First of all I needed it to stop looking quite so much like a freezer. So I painted it black. Bear with me, I only had black, white or red paint at that stage. It was already white and Ady suggested if I painted it red people might try posting letters into it, so black was my only option.

I like to think of this as the upcycled freezers goth phase. A sort of uncomfortable teenage state in which is was reflecting on who it was, why it was here and what the end result of this chrysallis stage might be. A period of experimentation and self examination…

Briefly I (and the freezer) toyed with this look – stark, black and white, farm shop style. It didn’t feel right. There were too many connotations of school, blackboards and chalk for either of us to feel comfortable. It was as though the freezer was expected to be teaching the customers something and at any moment pi to thirteen decimal places might appear underneath the croft 3 produce heading. Also sitting as it does at the foot of the croft this is the natural point of vision – the first layer is a panorama of natures finest, sky, cuillins, trees and quite possible eagles circling overhead. Below that is Croft 3 – evidence of humans and animals, agriculture and life, some might say a shambles, others may see the permaculture beauty in it but one way or another it didn’t feel right ending with a big black box.

So we went green. Which felt far more appropriate!

On every level. And Ady found me a wee pallet to stand it on and build a little path to it so it doesn’t get all muddy when we get tens of visitors coming to buy stuff. Meanwhile I spent ages and ages trying to come up with a vision of what I wanted it to look like. I wanted it to be quirky, original, embody all that we stand for here on Croft 3. After some soul searching I came up with a design. It is indeed quirky and original. And a little bit gypsy. I think that sums us up!

It’s still a work in progress but I can share what I’ve done so far with it between rain showers, making use of a jam jar of petrol to clean out my brushes when the brush cleaner failed once again to arrive on the ferry…

with writing – white on green somehow so much more pleasing than white on black
With swirls on the writing and the first colour added – brown. Lots of guessing as to quite what that shape at the bottom was ranging from pig to hippp – none were right but it briefly had me pondering the market for hippo eggs… they do like mud after all and we have plenty of that!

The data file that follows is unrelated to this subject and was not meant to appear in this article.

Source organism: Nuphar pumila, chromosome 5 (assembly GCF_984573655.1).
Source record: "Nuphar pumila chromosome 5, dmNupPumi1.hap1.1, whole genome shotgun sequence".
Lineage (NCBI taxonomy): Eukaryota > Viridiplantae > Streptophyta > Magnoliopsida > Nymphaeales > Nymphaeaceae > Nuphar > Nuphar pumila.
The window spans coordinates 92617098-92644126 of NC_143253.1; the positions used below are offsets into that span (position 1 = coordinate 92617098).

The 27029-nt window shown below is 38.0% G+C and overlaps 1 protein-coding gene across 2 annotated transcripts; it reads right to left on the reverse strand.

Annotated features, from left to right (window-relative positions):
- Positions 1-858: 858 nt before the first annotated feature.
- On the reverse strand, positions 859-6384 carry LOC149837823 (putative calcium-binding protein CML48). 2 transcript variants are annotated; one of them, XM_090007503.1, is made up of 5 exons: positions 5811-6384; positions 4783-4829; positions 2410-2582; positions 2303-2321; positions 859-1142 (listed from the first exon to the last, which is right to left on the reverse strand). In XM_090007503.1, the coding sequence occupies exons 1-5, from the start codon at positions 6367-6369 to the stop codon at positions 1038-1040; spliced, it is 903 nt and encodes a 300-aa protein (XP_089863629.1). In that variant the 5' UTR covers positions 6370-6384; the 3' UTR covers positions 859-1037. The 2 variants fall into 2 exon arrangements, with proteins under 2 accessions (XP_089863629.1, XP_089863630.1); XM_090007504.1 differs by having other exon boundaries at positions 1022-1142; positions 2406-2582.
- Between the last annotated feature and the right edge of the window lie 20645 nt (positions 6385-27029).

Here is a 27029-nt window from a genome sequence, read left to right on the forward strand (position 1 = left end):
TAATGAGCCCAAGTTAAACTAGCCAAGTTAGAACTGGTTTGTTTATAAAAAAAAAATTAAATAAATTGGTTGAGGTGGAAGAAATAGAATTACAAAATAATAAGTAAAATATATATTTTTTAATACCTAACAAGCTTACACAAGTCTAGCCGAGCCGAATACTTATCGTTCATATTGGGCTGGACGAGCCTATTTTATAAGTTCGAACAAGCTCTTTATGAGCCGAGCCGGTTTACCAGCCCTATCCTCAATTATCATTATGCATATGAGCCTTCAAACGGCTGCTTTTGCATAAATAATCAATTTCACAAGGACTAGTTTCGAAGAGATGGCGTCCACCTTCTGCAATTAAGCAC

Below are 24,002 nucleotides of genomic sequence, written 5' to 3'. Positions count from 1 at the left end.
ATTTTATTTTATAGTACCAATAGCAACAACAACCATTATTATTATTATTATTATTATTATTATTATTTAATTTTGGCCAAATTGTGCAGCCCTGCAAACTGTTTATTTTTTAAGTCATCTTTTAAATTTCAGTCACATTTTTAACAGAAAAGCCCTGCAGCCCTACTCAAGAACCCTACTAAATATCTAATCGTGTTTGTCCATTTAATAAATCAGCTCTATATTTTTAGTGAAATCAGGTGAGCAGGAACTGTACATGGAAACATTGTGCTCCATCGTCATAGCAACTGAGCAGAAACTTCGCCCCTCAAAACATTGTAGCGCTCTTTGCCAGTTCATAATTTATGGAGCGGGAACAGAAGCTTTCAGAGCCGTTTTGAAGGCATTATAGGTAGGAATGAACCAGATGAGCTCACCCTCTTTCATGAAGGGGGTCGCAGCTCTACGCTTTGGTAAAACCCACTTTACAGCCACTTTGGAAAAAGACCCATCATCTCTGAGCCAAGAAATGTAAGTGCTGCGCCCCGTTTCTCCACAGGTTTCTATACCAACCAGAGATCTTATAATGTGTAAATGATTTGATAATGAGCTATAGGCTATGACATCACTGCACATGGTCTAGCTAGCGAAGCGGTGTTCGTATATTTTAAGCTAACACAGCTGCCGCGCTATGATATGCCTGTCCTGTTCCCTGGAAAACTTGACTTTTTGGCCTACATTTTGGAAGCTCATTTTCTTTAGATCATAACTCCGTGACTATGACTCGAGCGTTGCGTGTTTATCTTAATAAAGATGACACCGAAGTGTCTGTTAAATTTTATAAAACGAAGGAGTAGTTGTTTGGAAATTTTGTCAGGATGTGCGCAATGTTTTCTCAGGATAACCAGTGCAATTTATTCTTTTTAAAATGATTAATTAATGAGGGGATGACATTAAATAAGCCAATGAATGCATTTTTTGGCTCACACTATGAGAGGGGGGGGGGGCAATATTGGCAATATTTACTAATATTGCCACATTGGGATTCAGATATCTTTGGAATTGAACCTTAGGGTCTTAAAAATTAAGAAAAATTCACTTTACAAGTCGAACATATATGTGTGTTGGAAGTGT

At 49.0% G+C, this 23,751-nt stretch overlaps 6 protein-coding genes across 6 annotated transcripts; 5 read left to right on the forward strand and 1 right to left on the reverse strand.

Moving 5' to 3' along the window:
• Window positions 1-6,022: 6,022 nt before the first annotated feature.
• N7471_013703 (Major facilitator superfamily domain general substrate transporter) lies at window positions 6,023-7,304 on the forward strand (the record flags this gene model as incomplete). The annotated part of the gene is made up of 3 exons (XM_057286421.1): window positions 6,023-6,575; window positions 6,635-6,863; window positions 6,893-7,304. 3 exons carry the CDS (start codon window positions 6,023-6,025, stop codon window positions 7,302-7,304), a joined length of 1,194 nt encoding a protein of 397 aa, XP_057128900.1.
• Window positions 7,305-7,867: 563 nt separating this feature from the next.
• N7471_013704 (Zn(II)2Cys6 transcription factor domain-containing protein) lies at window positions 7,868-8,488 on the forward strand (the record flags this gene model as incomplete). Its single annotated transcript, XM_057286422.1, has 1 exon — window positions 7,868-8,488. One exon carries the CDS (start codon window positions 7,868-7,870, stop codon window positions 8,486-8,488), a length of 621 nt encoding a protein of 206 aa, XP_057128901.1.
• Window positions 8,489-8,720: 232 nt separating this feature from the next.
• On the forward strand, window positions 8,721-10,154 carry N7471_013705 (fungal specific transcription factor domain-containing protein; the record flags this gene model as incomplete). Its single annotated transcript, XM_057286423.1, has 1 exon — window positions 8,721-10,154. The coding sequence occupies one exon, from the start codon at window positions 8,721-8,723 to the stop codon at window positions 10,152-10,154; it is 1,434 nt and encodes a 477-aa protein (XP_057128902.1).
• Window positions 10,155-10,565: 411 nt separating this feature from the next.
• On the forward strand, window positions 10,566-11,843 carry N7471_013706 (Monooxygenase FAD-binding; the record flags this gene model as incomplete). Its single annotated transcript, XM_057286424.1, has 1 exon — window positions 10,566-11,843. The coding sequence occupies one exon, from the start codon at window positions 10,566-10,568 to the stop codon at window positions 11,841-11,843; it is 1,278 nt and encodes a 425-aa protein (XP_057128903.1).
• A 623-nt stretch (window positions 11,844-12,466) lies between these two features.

Swirls and outlines complete the lettering. I am very happy with it, it looks exactly as I hoped it might.
No more hippos any more. Still no facial features but a comb, wattle, some eggs and a chick on it’s back hopefully identify the pig hippo to actually be a broody hen. Some ducks, geese and some beaks and legs for the chickens above. Next step is to turn those purple blobs on the lower left into something but rain stopped play once more this afternoon.

What do you think so far?

5 thoughts on “In all honesty…

  1. What a great idea…. I must say, i have followed your blog on and off for a while now. I was interested in how you have managed it all, you see this has to be my ultimate dream…to live in and run a croft in the Scottish Highlands. Having lived in Inverness for a while (i’m back in London now unfortunately) I would like that to be my next step. 🙂

    • Thanks Sam, it’s far from easy but the rewards are endless. If you don’t already have crofting knowledge then a SCF crofting course is a great starting point, as is membership of the SCF – they have a list of available crofts too I believe.

  2. Excellent. I’m glad it emerged from its teenage bedroom-dwelling phase and it now feels that other people do understand it, that life is fair etc. When you close the door is it still airtight (like it was when it was being a freezer)? If so, is this a good thing? I don’t know enough about egg storage to know if it’s good or not – does it need some ventilation holes drilling in it or would that make things worse?

  3. Great post and what a wonderful honesty stall you have created.

    I have read about gardeners storing their produce in old freezers and folks using old washing machine drums as great fire pits, just saying…..